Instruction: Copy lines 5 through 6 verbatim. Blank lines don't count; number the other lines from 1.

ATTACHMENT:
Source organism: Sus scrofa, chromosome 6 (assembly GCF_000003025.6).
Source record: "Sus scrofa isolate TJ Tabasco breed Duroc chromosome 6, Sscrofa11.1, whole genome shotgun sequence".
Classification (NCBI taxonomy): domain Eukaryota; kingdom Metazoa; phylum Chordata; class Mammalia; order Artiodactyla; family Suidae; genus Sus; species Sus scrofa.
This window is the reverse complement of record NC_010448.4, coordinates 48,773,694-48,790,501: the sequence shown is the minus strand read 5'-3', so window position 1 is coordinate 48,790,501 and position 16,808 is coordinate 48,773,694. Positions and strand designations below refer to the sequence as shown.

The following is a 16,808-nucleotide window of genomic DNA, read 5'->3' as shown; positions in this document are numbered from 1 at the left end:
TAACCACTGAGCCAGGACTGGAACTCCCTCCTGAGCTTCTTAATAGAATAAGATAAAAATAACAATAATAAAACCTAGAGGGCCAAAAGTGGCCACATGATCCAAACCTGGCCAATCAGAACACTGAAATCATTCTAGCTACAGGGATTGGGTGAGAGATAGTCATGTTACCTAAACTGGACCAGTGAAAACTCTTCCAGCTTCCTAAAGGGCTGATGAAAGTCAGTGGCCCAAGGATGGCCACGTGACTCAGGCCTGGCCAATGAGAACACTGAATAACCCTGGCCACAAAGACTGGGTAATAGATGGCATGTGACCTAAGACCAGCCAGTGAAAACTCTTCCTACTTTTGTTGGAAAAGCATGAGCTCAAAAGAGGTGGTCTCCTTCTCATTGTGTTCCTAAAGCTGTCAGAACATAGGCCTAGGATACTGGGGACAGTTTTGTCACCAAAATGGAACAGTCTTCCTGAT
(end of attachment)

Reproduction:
The following is a 16,808-nucleotide window of genomic DNA, read 5'->3' as shown; positions in this document are numbered from 1 at the left end:
TAACCACTGAGCCAGGACTGGAACTCCCTCCTGAGCTTCTTAATAGAATAAGATAAAAATAACAATAATAAAACCTAGAGGGCCAAAAGTGGCCACATGATCCAAACCTGGCCAATCAGAACACTGAAATCATTCTAGCTACAGGGATTGGGTGAGAGATAGTCATGTTACCTAAACTGGACCAGTGAAAACTCTTCCAGCTTCCTAAAGGGCTGATGAAAGTCAGTGGCCCAAGGATGGCCACGTGACTCAGGCCTGGCCAATGAGAACACTGAATAACCCTGGCCACAAAGACTGGGTAATAGATGGCATGTGACCTAAGACCAGCCAGTGAAAACTCTTCCTACTTTTGTTGGAAAAGCATGAGCTCAAAAGAGGTGGTCTCCTTCTCATTGTGTTCCTAAAGCTGTCAGAACATAGGCCTAGGATACTGGGGACAGTTTTGTCACCAAAATGGAACAGTCTTCCTGAT